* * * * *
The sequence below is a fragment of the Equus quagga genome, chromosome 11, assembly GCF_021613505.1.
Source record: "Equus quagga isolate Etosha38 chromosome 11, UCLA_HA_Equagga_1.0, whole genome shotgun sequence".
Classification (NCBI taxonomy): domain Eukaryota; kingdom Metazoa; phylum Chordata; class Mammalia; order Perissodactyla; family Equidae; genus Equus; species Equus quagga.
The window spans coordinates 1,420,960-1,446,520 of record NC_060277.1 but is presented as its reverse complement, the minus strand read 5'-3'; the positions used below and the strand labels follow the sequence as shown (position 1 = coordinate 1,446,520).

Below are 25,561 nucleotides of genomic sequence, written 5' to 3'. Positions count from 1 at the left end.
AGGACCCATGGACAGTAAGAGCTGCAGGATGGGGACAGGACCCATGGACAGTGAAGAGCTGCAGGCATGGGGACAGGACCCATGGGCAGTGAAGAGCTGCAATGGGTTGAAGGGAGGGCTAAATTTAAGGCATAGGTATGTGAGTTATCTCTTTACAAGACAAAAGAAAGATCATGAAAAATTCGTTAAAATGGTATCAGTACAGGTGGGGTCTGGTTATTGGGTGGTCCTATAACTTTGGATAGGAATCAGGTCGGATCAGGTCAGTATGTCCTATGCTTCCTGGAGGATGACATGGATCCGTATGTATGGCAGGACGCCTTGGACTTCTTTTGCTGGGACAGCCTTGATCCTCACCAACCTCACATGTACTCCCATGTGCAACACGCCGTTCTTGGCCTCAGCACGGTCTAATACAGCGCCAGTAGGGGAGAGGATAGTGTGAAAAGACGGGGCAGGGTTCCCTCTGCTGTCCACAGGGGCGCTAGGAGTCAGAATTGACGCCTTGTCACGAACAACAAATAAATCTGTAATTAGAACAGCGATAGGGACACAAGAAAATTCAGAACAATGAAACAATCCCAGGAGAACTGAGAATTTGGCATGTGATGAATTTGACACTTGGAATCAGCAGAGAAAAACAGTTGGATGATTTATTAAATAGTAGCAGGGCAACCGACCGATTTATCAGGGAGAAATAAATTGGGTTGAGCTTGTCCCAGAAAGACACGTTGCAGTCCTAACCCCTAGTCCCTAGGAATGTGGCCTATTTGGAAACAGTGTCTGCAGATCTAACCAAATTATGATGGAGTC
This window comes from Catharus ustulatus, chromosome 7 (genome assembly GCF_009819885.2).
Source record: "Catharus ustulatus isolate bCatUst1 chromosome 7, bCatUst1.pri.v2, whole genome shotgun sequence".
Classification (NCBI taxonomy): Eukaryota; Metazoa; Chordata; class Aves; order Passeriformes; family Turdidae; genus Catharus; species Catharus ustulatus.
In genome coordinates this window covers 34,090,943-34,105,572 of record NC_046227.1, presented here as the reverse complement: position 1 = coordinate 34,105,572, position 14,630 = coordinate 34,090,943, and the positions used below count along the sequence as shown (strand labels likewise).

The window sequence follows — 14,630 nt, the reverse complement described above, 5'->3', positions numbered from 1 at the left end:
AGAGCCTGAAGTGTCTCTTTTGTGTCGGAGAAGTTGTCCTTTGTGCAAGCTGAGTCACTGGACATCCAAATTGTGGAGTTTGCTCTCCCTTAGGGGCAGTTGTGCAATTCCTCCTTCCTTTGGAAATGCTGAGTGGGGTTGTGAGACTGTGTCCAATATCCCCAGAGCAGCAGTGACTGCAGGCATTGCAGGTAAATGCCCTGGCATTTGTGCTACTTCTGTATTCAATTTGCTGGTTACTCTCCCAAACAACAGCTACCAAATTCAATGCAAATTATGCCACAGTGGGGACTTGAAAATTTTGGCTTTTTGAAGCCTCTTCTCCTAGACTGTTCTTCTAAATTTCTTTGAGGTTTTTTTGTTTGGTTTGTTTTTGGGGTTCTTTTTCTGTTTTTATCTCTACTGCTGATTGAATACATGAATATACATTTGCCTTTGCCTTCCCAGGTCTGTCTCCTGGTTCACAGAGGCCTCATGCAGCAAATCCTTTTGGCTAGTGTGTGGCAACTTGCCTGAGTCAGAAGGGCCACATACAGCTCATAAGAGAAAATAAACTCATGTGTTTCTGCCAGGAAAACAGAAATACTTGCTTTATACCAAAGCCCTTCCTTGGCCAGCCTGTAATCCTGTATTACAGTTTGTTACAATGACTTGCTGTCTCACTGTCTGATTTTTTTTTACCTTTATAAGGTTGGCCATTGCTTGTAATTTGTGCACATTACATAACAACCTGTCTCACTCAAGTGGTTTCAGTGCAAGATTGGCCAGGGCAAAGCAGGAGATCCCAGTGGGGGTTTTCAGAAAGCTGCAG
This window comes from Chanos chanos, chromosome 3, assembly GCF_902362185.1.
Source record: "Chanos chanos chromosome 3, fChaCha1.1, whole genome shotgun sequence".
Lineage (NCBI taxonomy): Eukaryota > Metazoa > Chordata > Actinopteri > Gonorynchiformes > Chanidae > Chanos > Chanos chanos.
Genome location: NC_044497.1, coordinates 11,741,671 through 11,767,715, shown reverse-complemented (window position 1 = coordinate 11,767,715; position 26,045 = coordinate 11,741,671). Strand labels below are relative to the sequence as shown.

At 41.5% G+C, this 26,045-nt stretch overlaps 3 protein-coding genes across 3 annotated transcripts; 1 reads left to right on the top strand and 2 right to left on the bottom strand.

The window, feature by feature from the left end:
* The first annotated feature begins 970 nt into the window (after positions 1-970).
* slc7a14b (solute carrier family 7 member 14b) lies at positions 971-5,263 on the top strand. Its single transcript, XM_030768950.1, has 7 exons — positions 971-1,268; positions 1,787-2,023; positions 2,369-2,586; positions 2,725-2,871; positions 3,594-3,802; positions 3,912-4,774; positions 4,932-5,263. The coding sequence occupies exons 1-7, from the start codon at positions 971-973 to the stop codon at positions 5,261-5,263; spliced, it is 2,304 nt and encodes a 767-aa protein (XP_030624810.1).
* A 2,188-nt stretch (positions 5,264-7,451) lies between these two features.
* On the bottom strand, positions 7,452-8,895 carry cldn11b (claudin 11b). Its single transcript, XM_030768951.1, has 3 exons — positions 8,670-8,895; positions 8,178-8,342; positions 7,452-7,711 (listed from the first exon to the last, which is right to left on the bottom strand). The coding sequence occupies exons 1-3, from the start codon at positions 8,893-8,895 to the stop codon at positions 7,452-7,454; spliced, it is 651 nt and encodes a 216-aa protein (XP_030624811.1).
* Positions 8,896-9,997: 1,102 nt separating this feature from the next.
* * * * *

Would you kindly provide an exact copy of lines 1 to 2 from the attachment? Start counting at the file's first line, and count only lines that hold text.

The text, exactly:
The sequence below is a fragment of the Equus quagga genome, chromosome 11, assembly GCF_021613505.1.
Source record: "Equus quagga isolate Etosha38 chromosome 11, UCLA_HA_Equagga_1.0, whole genome shotgun sequence".